The prehistoric people of South Texas lived as family groups and small bands. Their languages were similar though moderate geographical isolation or distance spawned dialects that overtime evolved into new languages. People living at the extremes of the region whether at the eastern end along the gulf shore or several hundred kilometers to the west could no longer understand each other after a few centuries. Regardless, trade in essential goods continued and cultural similarities made coexistence possible. These were basically nomadic people who relied on staple foods such as the prickly pear and mesquite as well as other plants. Meat sources included small animals and the occasional deer and javelina. Bison were rare and found only to the north of the South Texas Sand Sheet. Deep South Texas was an amalgam of dense riparian woodland and sparser upland brush interspersed with native grasses. The waterway known as the Rio Grande (in Mexico it is called El Río Bravo) was literally a raging river known for massive floods that stretched north and south for many kilometers. Within the waterway were thousands of islands on which many natives lived. Their chief mode of transportation was the dugout canoe made either from the trunk of a Montezuma bald cypress (Taxodium mucronatum) or Sabal palm (Sabal texana). Those living near salt or freshwater ate fish and mollusks and those food sources were a boon for maintaining viable human populations. Regardless, diseases like malaria and yellow fever were present and often made life difficult.
In the upland regions the people waged a continuous battle to find food and water. The Sand Sheet farther to the north was a desert without surface water and with minimal food sources. Spanish explorers reported that the vast desert was essentially unpopulated and prior to the arrival of the horse it is difficult to imagine that any natives ever chose to cross that expanse. Migratory excursions would have been around The Sand Sheet to the west or perhaps along the coast. Archeological digs on the northern part of The Sand Sheet in what is now known as Brooks County show that at the end of the Pleistocene about 11,700 years ago small groups of people lived along streams and rivers that flowed into the Gulf of Mexico.
Regardless of whether people lived in the rich riparian belts along the Rio Grande or in the sparser upland regions the main plant food source was probably the prickly pear cactus. To the Indians of the region the prickly pear (Opuntia sp.) was a multiple food. By that I mean that different parts of the plant offered sustenance all year long. In addition the prickly pear (el nopal) provided for other human needs both medicinal and structural.
The vast majority of people living in South Texas today are of Native American decent. Political designations aside (Hispanic, Latino) their genetic lines can be traced back over 10,000 years to the earliest settlements in the region. Amazingly, few people in this vast area understand that they are the progeny of the original inhabitants of the land. Even so, the culture is rich with telltale signs of the past. Among those signs are the many uses of nopal that tell a story reaching back into distant millenniums.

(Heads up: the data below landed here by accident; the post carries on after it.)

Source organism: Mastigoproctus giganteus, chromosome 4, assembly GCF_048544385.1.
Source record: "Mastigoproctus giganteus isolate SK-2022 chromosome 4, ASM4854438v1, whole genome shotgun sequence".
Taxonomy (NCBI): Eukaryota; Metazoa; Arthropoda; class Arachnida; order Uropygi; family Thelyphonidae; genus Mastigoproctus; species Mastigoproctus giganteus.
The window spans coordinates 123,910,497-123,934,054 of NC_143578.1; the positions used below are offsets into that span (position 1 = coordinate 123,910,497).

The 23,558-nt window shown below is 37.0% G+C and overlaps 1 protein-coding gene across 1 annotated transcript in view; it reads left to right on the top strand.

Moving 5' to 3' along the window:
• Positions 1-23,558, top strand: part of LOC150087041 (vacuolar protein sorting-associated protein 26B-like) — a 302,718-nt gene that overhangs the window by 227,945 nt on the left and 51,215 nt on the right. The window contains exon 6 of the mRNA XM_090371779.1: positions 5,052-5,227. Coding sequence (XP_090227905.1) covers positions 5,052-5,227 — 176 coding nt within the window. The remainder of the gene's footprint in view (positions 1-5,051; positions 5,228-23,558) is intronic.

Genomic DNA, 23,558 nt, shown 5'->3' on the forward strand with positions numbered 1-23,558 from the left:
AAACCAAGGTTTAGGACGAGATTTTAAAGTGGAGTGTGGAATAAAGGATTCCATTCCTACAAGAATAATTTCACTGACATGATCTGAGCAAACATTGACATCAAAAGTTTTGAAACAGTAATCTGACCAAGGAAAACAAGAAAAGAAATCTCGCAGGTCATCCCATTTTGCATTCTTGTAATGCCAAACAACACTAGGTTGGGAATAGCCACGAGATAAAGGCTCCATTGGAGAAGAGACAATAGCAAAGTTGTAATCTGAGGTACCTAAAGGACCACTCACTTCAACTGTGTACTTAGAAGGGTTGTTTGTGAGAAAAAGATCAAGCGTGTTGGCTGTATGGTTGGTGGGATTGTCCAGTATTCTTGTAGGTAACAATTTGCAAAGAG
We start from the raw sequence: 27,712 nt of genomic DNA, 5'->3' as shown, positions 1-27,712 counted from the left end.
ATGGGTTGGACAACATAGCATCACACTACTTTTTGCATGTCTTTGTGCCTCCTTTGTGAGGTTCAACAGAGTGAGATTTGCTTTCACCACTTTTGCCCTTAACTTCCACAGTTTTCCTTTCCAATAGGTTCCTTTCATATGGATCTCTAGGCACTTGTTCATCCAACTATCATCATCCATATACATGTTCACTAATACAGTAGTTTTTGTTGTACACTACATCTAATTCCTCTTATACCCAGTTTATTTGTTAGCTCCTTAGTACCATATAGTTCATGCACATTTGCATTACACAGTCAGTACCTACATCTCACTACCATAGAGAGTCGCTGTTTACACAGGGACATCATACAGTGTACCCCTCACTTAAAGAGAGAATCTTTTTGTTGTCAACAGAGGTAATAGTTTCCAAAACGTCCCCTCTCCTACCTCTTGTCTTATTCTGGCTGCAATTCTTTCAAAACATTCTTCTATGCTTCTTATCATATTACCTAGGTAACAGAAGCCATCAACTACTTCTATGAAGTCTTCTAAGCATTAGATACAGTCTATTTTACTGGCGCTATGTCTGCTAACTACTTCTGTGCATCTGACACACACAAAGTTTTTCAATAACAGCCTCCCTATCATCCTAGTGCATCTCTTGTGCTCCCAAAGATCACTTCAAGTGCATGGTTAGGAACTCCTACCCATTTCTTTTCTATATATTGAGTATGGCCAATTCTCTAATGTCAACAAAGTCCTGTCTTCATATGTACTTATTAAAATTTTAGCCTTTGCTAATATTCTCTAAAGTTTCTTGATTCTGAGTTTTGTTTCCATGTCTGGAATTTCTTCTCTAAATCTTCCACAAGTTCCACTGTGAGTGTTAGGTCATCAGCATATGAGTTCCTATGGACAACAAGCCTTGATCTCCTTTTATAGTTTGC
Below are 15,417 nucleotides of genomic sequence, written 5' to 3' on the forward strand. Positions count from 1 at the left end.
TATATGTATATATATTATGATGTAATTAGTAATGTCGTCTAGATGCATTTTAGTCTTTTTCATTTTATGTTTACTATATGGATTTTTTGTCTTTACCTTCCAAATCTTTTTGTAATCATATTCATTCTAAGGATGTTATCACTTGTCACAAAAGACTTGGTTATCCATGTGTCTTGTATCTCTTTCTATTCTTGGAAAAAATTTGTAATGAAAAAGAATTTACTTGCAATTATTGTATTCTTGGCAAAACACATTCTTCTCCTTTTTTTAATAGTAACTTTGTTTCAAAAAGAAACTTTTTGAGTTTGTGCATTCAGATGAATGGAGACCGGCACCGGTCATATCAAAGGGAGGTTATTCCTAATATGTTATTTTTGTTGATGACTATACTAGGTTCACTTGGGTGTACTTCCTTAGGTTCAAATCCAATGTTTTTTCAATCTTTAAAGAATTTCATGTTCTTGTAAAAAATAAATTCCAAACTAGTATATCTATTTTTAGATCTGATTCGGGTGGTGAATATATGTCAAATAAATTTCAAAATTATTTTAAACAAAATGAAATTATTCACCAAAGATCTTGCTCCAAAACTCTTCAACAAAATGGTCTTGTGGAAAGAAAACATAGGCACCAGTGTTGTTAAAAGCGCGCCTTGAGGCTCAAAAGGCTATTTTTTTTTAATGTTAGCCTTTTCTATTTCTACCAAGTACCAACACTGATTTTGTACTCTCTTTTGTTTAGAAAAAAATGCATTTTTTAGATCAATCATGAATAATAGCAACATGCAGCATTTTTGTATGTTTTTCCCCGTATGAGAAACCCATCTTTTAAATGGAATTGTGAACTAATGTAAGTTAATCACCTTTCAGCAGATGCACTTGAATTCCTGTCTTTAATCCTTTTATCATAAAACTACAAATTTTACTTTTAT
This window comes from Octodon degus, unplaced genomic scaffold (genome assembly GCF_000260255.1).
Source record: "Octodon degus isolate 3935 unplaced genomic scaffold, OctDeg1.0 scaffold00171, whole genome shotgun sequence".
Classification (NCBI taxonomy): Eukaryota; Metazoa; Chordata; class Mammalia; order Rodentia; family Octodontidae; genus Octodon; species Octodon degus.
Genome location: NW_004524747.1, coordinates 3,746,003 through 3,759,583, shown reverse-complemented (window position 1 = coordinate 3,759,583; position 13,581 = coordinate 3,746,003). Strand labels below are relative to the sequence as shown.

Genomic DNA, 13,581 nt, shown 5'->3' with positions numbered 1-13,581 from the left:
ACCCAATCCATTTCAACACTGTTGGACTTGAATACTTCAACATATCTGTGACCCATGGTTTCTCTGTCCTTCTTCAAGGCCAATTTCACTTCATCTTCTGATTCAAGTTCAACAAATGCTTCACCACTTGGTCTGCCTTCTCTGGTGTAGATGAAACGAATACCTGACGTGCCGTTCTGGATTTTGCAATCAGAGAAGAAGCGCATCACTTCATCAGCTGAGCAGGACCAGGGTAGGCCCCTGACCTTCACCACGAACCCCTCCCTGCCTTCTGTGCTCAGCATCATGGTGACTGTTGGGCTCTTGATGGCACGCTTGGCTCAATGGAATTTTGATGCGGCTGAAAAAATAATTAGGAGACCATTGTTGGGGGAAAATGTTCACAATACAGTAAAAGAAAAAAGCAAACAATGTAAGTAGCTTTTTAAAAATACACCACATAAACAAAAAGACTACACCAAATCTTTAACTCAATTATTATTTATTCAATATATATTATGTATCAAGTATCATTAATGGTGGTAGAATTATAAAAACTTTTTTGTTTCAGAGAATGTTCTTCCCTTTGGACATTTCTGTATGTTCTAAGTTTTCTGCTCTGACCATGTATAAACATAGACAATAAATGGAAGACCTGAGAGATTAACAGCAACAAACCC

The prickly pear is such an important plant that without it the ecology of the region would probably change dramatically. For humans the prickly pear provides food from the young pads (nopalitos) and the fruit (tunas); and the sap is brewed into an alcoholic drink or used unfermented as a tea to treat various ills like gallstones, colitis and diarrhea. Some people today use prickly pear to combat diabetes and benign prostatic hypertrophy. The fruit is made into a sort of cheese known as queso de tuna. When I was young spending summers at a remote ranch in southeastern Tamaulipas, Mexico I witnessed the native people using nopal as a poultice to treat burns and minor skin abrasions. The sap or juice from the plant has been used to make candles and I have found the sap a particularly good source as a sealant in woodworking. In making a survival bow, for example, use the thick nopal juices to cover the ends of the bowstave and thus keep the wood from checking.
We are currently experiencing an exceptional drought in South Texas. But as far back as I can remember ranchers have used nopal pads to feed livestock when times get bad. Prickly pear is not particularly high in protein but it will serve over the short haul. One frequently hears the roar of a propane “prickly pear burner” hundreds of yards away as ranch hands scorch off nopal spines so cows can feed. But cattle are a recent phenomenon (some would argue not particularly beneficial overall) and before that el nopal provided both protection and food to another animal that even today provides a nourishing fare for people living in remote mountain regions to the south. Known as the “nopal rat” this large rodent builds its nests in clumps of prickly pear. The nests often extend all around the plant with strategically placed entrance/escape holes. The nest entrance/escape holes are usually guarded with the spines from another cactus known as tasajillo, (tas-ah-hee-oh). Cooked over a spit or roasted in an oven these rodents are a delicacy.
Prickly pear ecology is a complex subject but whether as a prime nesting source for birds or a natural erosion control mechanism or an important source of honey during droughts the prickly pear has offered untold generations food, medicine and even shelter. In parts of Mexico I’ve seen indigenous people use prickly pear as fences and on several occasions we constructed wickiup shelters using nopal pads as roofing material. When the shelters crumble the pads fall to the ground and in a year’s time a number of new clumps mark the spot where the shelter once stood.